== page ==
My name is Jack Powers and I'm a faculty member in the Television-Radio program of the R.H. Park School of Communications at Ithaca College.
I mostly teach about the business of entertainment television and research methods, and my primary area of research deals with the social effects of entertainment media on children (especially TV). To this end, I try to include interested students in my research. For example, past projects include a systematic analysis of the nutritional content of foods featured in TV commercials on Cartoon Network, and the second examines how boy and girl characters are depicted in terms of their behavioral, physical, and appearance characteristics on The Disney Channel, Nickelodeon, and Cartoon Network.
In addition, I have a secondary area of research dealing with humor and television.
In terms of the TV business, I've been fortunate enough to make several trips to Hollywood to meet with the executive producers of ABC's 'Modern Family.'
Over the past several years, the creators and exec producers of the show have allowed me to sit in on table reads, be in the video village while on location, be on set, be present in the meetings between network execs and studio execs, observe the writing process, and even be cast in a non-speaking role in an episode. This unprecedented access to a hit TV show has allowed me to share invaluable information with our students about the best way to gain entry to the highly competitive field of television writing/production (including meeting face-to-face with some of those exec producers while in Los Angeles).
In terms of my teaching philosophy, I believe in the blending of theory and practice ('learning is doing.)'
Consequently, in all of my classes students leave the course with some kind of tangible product to show in future interviews for jobs/internships. For example, students enrolled in Intro to Media Industries are required to develop and release a smartphone App (dealing with entertainment media) for the Google Play market, and students enrolled in research methods work together in groups to produce an original mass media research project.
In the uber-competitive field of television, I inform prospective students that if they intend to enroll in the TV-R program, they should expect to 1) spend a semester abroad in London or elsewhere interning; 2) spend a semester in Los Angeles as part of of LA Program and obtain 1-2 high-profile internships; 3) work each semester on one or more of our 20+ television shows produced for ICTV; 4) engage in other media activities including working on-air or behind the scenes at one of our 2 radio stations, newspaper, alternative magazine, professional communications production company, etc.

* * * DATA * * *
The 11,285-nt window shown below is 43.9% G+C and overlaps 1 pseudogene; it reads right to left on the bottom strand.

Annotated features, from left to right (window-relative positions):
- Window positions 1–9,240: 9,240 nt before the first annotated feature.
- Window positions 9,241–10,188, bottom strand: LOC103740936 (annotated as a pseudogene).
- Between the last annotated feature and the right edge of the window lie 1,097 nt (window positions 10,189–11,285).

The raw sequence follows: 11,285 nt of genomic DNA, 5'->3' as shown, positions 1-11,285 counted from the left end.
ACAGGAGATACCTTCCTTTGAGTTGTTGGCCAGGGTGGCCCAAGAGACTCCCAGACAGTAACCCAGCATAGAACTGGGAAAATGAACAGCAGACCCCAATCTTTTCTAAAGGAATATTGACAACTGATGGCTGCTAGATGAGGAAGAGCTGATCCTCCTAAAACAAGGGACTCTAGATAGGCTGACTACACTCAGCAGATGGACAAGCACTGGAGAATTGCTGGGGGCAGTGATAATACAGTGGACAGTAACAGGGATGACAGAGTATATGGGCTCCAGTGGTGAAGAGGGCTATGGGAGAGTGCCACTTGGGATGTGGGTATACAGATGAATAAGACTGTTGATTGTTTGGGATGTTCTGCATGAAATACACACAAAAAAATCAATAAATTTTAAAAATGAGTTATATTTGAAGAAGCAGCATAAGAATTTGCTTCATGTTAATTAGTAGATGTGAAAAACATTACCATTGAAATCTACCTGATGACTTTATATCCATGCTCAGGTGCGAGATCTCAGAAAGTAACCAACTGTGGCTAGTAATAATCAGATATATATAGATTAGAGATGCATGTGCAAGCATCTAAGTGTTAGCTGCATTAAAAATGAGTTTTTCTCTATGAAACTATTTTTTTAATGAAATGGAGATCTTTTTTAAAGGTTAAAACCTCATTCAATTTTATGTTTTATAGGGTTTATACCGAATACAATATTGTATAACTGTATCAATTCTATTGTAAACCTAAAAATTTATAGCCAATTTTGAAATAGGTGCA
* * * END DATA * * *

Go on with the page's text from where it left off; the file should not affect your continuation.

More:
Our television program is arguably the best in the United States.
Some highlights include (all of these represent grads who have entered the business in the 7 years I've been at IC, so it's only a small fraction of our grads):
- 100+ grads employed at ESPN
- 70+ grads employed at MLB Network
Recent grads are working at the following TV shows/Networks/Companies:
- 'Ray Donovan,'
- 'Mike & Molly,'
- 'Baby Daddy,'
- 'Dr. Oz,'
- 'The Doctors,'
- 'The Voice,'
- 'Top Gear,'
- 'American Idol,'
- 'Dancing with the Stars,'
- 'Top Chef,'
- Nick, Jr.,
- CBS Productions,
- 'Late Show with David Letterman,'
- 'Once Upon a Time,'
- 'The Daily Show,'
- 'Good Morning America,'
- 'NBC Dateline,'
- Yahoo Video,
- Renaissance Literary & Talent,
- 'The Bachelor,'
- 'Nurse Jackie,'
- House of Kaizen,
- U.S. Senate (video production),
- United Nations (video production),
- Mattel (video production),
- The Golf Channel,
- Madison Square Garden,
- New York Mets,
- New York Yankees,
- FOX Television,
- The Walt Disney Company,
- Turner Broadcasting,
- Isotope Films,
- TV Land,
- Ant Farm Productions,
- Media Arts Lab,
- Jane Street Entertainment,
- Warner Bros. Television,
- Paramount Pictures,
- ABC Family,
- AMC Networks,
- The Wall Street Journal (multimedia video producer),
- College Humor,
- The New York Times (multimedia video producer),
- Fanology Social Media,
- Deutsch Media,
- Comedy Central,
- United Talent Agency,
- SNY Sports
- 'Modern Family,' and
- Bleacher Report (among many others).
On-air and behind-the-scene news talent can be found on radio/TV stations in
- Elmira, NY,
- Ithaca, NY,
- Denver, CO,
- Philadelphia, PA,
- Urbana-Champaign, IL,
- Los Angeles, CA,
- Fort Myers, FL,
- Johnstown, PA,
- ESPN's Sportscenter,
- ABC World News,
- CBS News,
- 48 Hours,
- ClearChannel Radio,
- Boston, MA,
- New York, NY
- Sirius XM Radio, and
- San Francisco, CA.
Some of our more 'famous' alumni include:
- Bob Iger, Chairman and CEO of The Walt Disney Company
- Daniel J. Heffner, Producer of the SAW film franchise
- David Muir, Anchor for ABC World News, Primetime Live, and Good Morning America
- Karl Ravech, Host of ESPN's Baseball Tonight